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I'm confused about when to use in and when to use at.

Here's an example of a phrase I use in email communication:

Please find the daily report at attachment.

Is "at attachment" correct, or should I say "in attachment"? (Also, should I add "the" in front of "daily report"?)

  • Welcome to ELL, but you have made the same mistake as when you posted previously at EL&U: there are too many questions here. The Stack Exchange model works best when there is one answerable question per post. I strongly recommend you visit the Help Center for guidance on how to use this site, which is a question-and-answer site rather than a traditional discussion forum. – choster Oct 28 '13 at 2:03
  • I regard them all as usage of preposition. And thats why i quote them all in one question. :'( – Ray-Von-Mice Oct 28 '13 at 2:36
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    Ray, welcome to ELL! As RegDwight told you when you posted this question on ELU, this is many questions in one. You should only post one question in each post (though you are more than welcome to post multiple questions!). I am going to edit this question so that it only asks 1 question. You may re-ask the others if you like. Questions 1 and 2 were similar, so I've kept them as one question here. If I have misstated your questions in my edit, please let me know. – WendiKidd Oct 28 '13 at 2:40
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    @Ray-Von-Mice That makes them related questions, but it doesn't make them the same question. – snailcar Oct 28 '13 at 3:36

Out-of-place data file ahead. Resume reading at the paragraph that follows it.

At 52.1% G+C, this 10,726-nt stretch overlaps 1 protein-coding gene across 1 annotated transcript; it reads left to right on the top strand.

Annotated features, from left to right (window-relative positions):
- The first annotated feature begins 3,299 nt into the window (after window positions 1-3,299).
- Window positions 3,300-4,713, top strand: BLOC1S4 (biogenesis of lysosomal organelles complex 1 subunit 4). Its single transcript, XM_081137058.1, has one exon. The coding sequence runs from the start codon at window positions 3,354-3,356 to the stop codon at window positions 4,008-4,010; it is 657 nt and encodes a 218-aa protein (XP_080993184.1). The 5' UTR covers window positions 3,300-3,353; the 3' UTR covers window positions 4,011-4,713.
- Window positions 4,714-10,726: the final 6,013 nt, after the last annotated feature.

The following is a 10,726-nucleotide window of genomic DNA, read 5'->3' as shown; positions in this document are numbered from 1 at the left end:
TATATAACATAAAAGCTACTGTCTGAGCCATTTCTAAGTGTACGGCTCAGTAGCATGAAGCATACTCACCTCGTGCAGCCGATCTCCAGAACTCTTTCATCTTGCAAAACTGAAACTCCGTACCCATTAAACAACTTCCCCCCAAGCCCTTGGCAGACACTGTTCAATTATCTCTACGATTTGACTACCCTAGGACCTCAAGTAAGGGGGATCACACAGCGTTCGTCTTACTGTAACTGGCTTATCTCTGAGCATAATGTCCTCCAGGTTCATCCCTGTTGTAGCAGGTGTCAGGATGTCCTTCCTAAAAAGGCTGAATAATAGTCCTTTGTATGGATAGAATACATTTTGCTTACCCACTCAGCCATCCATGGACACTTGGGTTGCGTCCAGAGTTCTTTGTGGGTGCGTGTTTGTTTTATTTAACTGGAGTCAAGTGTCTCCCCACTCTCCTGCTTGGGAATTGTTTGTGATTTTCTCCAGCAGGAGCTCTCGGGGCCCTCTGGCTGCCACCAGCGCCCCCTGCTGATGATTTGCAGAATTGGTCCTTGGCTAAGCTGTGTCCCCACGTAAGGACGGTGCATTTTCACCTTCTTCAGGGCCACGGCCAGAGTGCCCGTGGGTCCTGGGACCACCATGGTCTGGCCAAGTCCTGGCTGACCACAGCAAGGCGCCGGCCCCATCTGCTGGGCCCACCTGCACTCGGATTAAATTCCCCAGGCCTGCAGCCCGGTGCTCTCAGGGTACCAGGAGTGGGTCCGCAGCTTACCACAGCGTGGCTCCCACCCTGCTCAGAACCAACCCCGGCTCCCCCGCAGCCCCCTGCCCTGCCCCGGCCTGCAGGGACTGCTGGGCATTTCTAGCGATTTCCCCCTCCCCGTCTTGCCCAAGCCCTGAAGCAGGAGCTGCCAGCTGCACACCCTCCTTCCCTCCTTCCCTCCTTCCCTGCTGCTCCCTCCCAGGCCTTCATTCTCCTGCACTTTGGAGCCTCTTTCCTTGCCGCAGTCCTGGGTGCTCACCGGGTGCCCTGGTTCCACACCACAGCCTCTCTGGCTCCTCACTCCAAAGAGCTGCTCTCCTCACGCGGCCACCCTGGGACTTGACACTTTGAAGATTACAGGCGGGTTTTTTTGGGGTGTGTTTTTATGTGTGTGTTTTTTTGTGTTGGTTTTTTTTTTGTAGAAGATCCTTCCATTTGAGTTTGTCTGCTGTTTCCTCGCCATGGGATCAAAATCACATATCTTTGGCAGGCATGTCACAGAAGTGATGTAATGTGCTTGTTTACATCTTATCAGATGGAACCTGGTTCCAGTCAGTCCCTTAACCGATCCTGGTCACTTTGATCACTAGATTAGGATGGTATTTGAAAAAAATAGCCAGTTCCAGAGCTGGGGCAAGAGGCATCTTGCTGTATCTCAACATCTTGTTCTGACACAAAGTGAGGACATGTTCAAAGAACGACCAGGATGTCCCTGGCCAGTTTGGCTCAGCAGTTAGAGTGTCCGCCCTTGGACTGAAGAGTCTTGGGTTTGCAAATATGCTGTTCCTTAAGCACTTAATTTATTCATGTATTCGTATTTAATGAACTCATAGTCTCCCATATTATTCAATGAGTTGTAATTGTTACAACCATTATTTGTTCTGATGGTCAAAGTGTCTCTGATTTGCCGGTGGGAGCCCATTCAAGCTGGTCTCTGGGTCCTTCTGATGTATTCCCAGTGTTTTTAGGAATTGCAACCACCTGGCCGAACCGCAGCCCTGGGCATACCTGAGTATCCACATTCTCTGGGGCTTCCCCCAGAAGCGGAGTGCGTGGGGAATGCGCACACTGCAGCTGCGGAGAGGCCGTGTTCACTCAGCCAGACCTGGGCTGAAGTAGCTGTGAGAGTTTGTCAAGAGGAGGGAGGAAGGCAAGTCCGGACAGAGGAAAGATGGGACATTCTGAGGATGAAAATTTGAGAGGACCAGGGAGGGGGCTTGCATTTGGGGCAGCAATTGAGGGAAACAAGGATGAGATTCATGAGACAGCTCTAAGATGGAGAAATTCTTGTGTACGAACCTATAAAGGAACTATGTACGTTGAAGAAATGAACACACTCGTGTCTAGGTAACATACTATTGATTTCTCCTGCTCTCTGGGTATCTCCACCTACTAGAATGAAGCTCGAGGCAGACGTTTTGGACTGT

• Some definitions list more than a dozen defintions for at, and more than 20 definitions for in. We are not going to deliniate between all of those (sometimes overlapping) usages and definitions in a single Stack Exchange question. A question like "When do I use in, and when do I use at?" will be closed as being too broad. That's what dictionaries are for. However, if you have a question about a particular usage, you may inquire about that here. – J.R. Oct 28 '13 at 9:26
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Concerning the article, I would include it. In fact, I would write:

Please find the daily report in the attachment.

or:

You can find the daily report in the attached file.

When I think of the word in used without an article, I think of phrases such as in love, in jest, in concert. In such cases, the word in essentially means "in a state of."

However, when using the word in to mean "inside of something," I would normally expect to see an article: in the house, in a box, in the file, and in the attachment.

Concerning which article to use, I would favor in over at. However, we are dealing with bits stored in cyberspace, where locations are a bit muddled, so my ears aren't all that much bothered by using at, either.

Where can I find the daily report? I can find it at the attachment.

As I said, I much prefer in, but I don't find at to be utterly unacceptable.

  • As a computer programmer I would recommend using "in the attachment" cause attachment here is a box of data. The usage of attachment is only a box of extra things that you want your recipient to take with the message. Which also requires an extraction from mail when recipient wants to see what's in it. – Berker Yüceer Oct 28 '13 at 9:57
  • Cheers guys, your answers really help. – Ray-Von-Mice Oct 28 '13 at 23:32

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